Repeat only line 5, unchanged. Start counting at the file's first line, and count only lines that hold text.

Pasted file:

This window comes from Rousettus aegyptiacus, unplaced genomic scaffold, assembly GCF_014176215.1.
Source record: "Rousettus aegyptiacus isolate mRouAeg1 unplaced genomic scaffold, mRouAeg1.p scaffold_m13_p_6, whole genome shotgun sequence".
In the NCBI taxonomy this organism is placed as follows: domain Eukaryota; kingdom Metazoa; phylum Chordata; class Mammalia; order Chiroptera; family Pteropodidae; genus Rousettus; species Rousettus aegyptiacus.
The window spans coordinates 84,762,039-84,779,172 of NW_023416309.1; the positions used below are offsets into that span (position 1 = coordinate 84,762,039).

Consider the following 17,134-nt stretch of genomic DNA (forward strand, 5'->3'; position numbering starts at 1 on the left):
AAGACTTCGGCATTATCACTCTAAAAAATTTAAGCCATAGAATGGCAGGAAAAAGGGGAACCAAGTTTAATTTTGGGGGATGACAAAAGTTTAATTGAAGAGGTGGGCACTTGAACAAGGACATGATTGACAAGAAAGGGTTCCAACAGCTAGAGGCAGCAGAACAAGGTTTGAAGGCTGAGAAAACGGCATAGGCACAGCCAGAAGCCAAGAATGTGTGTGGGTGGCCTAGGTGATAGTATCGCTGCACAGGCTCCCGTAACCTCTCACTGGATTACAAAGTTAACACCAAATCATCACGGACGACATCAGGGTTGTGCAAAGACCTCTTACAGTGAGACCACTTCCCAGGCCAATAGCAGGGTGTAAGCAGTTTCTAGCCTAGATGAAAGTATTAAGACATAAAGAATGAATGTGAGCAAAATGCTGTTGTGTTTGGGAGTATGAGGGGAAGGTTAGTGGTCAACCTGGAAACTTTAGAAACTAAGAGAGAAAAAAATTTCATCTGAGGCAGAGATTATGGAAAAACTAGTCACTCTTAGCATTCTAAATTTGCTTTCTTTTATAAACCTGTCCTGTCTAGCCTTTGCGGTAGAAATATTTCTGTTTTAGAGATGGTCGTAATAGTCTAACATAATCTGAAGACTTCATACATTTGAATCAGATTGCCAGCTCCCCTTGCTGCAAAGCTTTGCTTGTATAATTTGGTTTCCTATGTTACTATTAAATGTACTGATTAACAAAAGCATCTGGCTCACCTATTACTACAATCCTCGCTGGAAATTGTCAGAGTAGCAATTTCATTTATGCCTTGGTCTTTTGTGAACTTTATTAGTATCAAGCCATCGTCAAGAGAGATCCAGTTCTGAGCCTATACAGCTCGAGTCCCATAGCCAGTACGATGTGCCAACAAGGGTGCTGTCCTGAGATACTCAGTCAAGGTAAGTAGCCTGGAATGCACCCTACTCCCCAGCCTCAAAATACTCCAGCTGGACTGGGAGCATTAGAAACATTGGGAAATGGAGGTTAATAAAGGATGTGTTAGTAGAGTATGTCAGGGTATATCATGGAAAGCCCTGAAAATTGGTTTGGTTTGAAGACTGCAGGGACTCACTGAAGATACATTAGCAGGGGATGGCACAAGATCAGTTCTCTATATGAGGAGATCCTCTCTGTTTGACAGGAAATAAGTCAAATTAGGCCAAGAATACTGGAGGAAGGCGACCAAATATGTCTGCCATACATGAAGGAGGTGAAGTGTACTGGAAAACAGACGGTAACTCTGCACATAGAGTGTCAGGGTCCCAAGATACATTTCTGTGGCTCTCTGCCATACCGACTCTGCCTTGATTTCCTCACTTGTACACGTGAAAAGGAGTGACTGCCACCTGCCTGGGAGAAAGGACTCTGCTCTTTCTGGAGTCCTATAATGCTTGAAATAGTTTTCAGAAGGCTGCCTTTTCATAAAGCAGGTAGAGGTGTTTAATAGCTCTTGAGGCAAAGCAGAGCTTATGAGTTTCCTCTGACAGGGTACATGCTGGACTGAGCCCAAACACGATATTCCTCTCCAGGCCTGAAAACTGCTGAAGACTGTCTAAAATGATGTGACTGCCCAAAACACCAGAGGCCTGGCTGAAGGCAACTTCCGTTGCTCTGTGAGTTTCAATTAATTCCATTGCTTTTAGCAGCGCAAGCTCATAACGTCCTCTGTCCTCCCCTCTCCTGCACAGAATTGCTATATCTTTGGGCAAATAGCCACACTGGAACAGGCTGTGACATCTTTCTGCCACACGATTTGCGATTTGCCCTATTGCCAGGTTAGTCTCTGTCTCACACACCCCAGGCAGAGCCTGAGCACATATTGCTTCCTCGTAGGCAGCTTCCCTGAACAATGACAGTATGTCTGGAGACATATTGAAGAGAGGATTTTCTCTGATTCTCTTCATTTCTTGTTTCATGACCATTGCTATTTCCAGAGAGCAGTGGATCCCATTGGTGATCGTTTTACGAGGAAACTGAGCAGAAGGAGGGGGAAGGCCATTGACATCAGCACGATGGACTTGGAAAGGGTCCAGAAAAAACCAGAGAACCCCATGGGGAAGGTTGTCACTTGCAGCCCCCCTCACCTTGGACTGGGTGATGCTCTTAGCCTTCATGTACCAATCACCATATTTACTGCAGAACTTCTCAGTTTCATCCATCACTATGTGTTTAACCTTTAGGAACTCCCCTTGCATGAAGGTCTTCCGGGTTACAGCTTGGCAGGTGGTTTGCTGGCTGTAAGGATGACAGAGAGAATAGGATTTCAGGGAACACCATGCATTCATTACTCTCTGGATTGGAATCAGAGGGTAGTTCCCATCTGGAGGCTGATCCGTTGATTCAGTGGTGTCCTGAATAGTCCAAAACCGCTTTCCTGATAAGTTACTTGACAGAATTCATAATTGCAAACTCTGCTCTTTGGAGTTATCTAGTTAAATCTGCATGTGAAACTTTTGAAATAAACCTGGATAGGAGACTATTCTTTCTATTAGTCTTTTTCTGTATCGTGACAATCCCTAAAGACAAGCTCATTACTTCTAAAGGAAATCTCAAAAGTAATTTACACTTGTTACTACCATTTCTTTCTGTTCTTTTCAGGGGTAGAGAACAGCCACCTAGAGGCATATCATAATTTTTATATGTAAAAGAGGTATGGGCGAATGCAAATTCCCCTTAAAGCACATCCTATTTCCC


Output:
Consider the following 17,134-nt stretch of genomic DNA (forward strand, 5'->3'; position numbering starts at 1 on the left):